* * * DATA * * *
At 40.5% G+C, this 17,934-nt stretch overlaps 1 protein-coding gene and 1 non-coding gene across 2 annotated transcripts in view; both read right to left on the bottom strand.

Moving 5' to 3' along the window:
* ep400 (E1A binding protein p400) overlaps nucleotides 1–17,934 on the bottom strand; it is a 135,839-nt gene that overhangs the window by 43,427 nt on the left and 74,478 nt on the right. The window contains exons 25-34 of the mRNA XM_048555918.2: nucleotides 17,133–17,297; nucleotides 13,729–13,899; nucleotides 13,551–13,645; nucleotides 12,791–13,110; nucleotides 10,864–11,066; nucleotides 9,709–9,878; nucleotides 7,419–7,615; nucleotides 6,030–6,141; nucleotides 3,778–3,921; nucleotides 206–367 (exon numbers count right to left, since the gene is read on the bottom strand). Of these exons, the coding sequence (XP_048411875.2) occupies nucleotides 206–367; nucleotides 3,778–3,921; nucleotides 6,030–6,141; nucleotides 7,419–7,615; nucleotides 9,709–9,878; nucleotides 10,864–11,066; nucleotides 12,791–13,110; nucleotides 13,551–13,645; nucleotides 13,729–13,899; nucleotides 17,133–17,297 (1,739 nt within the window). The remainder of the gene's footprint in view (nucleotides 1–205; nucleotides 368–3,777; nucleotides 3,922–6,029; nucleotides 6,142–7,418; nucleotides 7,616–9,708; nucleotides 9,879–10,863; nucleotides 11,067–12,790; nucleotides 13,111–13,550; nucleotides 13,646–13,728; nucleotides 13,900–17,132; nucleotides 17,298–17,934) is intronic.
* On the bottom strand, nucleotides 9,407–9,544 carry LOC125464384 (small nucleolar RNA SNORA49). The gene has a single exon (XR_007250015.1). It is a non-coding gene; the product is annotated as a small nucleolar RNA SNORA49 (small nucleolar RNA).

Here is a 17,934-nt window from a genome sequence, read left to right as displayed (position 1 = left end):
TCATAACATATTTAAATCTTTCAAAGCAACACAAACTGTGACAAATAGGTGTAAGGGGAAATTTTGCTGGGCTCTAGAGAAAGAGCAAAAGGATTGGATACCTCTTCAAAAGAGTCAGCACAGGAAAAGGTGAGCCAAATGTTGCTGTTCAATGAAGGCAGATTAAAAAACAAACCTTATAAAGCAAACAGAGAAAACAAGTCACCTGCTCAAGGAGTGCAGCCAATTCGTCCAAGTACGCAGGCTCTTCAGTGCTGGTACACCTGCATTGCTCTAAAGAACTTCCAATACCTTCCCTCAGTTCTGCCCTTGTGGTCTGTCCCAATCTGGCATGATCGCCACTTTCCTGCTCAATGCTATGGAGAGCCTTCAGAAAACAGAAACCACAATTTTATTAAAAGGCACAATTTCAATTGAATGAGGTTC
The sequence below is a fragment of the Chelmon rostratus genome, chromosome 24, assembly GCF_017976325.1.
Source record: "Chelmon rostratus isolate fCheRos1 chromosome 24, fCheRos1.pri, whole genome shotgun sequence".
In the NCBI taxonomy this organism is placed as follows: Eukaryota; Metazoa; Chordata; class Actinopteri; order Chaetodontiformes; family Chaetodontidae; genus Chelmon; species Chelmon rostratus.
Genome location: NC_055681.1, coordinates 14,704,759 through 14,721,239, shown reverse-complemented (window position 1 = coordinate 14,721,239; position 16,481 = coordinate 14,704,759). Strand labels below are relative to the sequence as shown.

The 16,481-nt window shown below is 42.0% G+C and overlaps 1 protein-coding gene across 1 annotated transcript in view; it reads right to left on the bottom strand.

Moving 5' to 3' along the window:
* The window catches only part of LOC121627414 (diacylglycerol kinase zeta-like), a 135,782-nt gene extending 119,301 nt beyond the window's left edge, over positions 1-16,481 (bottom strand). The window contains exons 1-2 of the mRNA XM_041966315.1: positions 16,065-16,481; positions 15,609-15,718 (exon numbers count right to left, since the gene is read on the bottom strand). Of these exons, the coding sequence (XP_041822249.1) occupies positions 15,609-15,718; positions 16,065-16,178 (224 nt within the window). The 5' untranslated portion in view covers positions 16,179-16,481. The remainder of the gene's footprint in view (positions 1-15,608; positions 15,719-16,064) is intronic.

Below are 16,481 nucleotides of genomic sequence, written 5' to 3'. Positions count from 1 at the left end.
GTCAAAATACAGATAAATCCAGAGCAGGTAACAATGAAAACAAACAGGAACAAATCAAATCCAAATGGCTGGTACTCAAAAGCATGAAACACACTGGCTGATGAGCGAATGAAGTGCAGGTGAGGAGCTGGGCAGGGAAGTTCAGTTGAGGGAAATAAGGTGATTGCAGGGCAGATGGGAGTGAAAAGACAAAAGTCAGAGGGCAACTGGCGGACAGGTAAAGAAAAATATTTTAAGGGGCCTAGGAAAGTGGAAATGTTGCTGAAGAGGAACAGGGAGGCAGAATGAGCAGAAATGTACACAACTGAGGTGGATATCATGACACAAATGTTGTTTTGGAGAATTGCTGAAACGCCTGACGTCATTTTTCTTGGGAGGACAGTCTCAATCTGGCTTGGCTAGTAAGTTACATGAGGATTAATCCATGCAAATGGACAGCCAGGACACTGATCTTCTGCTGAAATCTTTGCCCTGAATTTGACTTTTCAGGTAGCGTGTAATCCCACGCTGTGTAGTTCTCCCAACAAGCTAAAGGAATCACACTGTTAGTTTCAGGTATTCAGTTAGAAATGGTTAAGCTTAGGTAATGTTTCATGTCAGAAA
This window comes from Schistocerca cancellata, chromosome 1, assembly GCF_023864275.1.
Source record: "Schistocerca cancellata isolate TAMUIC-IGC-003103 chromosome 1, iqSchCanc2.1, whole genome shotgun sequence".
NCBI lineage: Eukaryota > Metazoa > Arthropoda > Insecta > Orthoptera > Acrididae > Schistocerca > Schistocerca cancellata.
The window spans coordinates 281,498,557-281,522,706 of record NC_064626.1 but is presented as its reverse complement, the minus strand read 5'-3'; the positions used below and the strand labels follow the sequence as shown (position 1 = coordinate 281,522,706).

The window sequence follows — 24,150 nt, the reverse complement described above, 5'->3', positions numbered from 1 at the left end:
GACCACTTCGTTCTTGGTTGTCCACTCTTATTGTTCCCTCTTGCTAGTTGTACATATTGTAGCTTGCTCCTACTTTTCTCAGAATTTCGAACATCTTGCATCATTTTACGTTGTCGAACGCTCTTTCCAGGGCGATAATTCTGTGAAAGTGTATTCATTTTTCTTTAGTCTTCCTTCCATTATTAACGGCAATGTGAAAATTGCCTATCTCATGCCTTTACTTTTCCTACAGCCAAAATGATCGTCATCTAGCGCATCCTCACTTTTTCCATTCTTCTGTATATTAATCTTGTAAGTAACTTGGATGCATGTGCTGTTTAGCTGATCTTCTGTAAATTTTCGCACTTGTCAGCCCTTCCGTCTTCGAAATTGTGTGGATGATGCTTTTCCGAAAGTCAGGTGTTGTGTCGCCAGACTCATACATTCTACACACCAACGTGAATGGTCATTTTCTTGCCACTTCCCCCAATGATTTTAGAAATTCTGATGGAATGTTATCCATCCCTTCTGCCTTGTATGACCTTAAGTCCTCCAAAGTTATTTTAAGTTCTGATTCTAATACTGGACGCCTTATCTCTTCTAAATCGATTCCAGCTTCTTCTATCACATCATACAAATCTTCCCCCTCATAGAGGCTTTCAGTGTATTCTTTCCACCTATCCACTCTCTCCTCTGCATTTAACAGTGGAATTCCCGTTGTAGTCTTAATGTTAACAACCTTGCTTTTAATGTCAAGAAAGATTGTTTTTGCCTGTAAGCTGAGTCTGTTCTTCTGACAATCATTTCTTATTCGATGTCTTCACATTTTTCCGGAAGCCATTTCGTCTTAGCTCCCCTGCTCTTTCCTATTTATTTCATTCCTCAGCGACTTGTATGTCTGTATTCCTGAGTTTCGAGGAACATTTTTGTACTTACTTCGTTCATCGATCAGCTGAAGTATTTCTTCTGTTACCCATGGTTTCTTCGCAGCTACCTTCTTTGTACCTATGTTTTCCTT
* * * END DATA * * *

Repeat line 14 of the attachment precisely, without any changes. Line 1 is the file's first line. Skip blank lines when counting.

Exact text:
Below are 16,481 nucleotides of genomic sequence, written 5' to 3'. Positions count from 1 at the left end.